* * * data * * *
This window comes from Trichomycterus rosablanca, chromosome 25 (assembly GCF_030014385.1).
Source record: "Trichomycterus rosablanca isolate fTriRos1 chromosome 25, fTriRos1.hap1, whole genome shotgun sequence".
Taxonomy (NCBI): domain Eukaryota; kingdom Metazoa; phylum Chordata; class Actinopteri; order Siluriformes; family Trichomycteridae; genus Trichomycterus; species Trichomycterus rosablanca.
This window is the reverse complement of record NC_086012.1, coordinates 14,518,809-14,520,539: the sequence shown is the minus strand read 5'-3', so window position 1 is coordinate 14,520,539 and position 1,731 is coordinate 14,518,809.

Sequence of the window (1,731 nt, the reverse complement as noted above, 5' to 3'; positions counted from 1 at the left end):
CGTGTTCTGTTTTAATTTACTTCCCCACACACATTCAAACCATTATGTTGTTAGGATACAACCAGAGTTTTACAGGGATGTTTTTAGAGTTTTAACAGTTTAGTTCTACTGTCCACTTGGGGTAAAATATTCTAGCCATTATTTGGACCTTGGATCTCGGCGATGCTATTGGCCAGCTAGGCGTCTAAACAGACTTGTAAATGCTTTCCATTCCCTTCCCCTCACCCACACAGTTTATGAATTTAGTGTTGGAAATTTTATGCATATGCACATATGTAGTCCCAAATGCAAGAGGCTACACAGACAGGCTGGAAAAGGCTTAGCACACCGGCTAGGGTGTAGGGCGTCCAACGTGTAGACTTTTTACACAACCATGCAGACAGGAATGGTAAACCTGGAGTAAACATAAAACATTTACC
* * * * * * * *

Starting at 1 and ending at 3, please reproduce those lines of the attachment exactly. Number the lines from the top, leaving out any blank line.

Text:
This window comes from Trichomycterus rosablanca, chromosome 25 (assembly GCF_030014385.1).
Source record: "Trichomycterus rosablanca isolate fTriRos1 chromosome 25, fTriRos1.hap1, whole genome shotgun sequence".
Taxonomy (NCBI): domain Eukaryota; kingdom Metazoa; phylum Chordata; class Actinopteri; order Siluriformes; family Trichomycteridae; genus Trichomycterus; species Trichomycterus rosablanca.